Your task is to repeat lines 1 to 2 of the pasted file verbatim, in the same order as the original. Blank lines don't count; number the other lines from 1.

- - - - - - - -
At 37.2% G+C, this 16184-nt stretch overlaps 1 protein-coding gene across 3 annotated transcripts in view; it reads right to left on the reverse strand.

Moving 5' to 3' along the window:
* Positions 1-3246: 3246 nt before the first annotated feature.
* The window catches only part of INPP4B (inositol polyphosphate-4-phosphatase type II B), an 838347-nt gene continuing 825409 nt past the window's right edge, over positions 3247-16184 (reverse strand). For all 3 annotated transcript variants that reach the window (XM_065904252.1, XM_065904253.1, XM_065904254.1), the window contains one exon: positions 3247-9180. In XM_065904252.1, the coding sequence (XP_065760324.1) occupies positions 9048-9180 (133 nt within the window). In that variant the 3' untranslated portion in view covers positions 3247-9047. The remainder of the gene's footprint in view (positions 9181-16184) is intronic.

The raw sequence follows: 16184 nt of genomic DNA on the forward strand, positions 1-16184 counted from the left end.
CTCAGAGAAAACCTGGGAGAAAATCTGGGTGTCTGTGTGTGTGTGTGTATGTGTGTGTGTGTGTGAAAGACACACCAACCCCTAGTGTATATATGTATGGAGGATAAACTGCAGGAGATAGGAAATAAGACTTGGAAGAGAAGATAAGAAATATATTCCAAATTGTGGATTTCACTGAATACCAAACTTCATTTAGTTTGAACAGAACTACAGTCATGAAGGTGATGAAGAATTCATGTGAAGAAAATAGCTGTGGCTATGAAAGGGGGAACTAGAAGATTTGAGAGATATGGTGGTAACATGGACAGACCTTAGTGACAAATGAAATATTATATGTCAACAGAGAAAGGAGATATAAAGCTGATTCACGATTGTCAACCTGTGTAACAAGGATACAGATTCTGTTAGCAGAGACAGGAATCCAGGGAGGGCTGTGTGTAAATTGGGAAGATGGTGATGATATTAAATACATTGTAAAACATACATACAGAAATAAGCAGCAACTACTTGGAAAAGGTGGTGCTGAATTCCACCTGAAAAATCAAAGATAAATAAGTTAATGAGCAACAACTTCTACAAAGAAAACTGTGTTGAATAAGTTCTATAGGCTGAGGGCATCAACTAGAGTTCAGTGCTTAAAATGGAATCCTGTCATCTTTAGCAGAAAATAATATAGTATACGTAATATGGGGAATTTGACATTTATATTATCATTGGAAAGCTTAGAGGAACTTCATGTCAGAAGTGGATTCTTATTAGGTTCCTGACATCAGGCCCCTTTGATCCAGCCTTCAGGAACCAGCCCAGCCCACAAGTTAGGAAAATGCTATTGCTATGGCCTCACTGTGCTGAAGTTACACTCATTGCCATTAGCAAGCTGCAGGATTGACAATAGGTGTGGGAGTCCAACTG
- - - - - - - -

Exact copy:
At 37.2% G+C, this 16184-nt stretch overlaps 1 protein-coding gene across 3 annotated transcripts in view; it reads right to left on the reverse strand.

Moving 5' to 3' along the window: